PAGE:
It’s been a tense weekend, on The Canary Islands, following a week of intense heat, Saharan dust and very strong winds, blazes broke out on at least 3 islands, the worst of which was a forest fire on La Palma, which may have originated on Friday from the burning of a container at a recreational area. At least that is one of the hypotheses being considered by the Guardia Civil who are now investigating.

Images courtesy of Equipos de Intervención y Refuerzo en Incendios Forestales del Gobierno de Canarias and Acfi Press


Wildfires also broke on the south of Gran Canaria, in the municipality of San Bartolomé de Tirajana, affecting 5 hectares of grass and scrubland, and on Tenerife, in Arafo, where 30 hectares were burned before being brought under control.  The whole archipelago has been on alert, though the danger seems now to be diminishing.

The La Palmas fire is believed to have started during a nighttime party, despite the warning not to light fires due to the high temperatures over the weekend.

It has taken three days to even start to control the multiple fronts, with temperatures now dropping and the winds much lighter, the Government of the Canary Islands have this Sunday authorised residents from the areas affected between the LP-1 highway and the coast, to return to their homes, which includes the majority of the affected towns such as Tijarafe and most of the municipality of Puntagorda. However, uphill areas remain closed.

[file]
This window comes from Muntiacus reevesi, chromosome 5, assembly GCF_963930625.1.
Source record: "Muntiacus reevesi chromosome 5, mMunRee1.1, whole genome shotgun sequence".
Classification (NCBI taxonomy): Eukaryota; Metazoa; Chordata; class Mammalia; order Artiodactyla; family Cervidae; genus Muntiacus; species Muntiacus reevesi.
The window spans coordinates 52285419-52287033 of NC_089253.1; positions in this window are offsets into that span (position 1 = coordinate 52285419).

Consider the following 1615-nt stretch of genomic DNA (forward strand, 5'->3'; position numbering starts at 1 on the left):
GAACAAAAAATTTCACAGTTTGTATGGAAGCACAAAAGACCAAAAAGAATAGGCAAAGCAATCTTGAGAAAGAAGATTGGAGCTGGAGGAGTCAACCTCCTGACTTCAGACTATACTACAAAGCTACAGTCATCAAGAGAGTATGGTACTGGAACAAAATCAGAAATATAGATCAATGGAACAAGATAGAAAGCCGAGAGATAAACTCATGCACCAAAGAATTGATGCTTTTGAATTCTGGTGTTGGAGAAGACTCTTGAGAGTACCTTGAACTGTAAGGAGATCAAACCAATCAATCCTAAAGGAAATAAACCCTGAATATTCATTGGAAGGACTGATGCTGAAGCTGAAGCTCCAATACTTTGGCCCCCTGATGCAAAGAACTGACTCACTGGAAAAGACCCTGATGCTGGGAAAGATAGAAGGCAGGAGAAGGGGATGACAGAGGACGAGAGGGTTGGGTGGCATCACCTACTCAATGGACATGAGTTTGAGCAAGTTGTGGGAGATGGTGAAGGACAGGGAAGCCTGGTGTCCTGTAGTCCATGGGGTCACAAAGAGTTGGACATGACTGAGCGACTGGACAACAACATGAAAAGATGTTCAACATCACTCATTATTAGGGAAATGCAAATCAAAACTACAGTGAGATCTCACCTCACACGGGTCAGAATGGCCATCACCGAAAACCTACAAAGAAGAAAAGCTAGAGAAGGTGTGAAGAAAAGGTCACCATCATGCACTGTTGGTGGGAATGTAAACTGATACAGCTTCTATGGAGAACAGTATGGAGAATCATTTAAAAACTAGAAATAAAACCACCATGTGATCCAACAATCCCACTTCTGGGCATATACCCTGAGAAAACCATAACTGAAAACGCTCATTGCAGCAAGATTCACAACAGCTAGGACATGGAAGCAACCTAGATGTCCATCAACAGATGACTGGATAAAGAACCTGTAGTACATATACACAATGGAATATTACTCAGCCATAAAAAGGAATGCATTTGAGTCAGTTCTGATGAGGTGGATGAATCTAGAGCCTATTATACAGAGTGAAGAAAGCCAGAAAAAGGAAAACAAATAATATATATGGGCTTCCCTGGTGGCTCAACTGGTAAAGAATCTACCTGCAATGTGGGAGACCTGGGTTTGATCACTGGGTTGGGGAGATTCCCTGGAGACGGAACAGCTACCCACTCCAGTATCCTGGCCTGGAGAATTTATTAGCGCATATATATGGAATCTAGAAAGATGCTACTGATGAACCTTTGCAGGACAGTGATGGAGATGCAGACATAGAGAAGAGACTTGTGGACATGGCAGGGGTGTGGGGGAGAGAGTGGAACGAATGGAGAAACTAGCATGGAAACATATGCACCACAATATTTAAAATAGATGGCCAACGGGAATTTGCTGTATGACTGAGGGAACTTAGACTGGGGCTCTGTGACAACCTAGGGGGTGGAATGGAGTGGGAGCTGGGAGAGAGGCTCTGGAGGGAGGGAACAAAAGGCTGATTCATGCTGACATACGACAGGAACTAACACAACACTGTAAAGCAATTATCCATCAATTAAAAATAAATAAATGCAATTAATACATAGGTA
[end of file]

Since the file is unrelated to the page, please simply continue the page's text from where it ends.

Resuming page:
The newly inaugurated President of the Canary Islands, Fernando Clavijo, emphasised on Sunday that the fire is “not under control” but hoped that the nighttime conditions of temperature and humidity would favour its extinction. He acknowledged that the greatest concern is the flank of the Caldera de Taburiente National Park, an area notoriously difficult to access on foot and where only limited resources have been allocated due to prioritising the defence of populated areas.

The LP-1 highway remained open for residents returning to their homes until 10:30 p.m. and then reopened this morning at 6:30 a.m. for construction work. The two road accesses to the highest point on the island, the Roque de los Muchachos astronomical observatory, which had been evacuated as a precautionary measure, and were also reopened to traffic.

Throughout Sunday night, 150 ground personnel were tackling the blaze and this morning 550 or so, as well as 10 aerial units, plus one coordination unit, have continued in the firefighting efforts.

Emergency coordination officials have stated that satellite images are being examined to precisely determine how much area has been affected, as they believe it currently to be around 1,000 hectares, which is smaller than had been previously estimated, at around 4,600 hectares.

Among the nighttime personnel were reinforcements from Lanzarote, Fuerteventura, and Gran Canaria, as well as members of the UME Military Emergencies Unit and a team from the Caldera de Taburiente National Park.

Although the front, near Caldera de Taburiente is a concern because resources have not yet been deployed in the area, it has also been observed that the fire is progressing much slower than expected within the National Park. This front will be attacked from the air this Monday as soon as visibility allows, as it is sometimes hindered by clouds and smoke.

150 ground personnel were active during the night.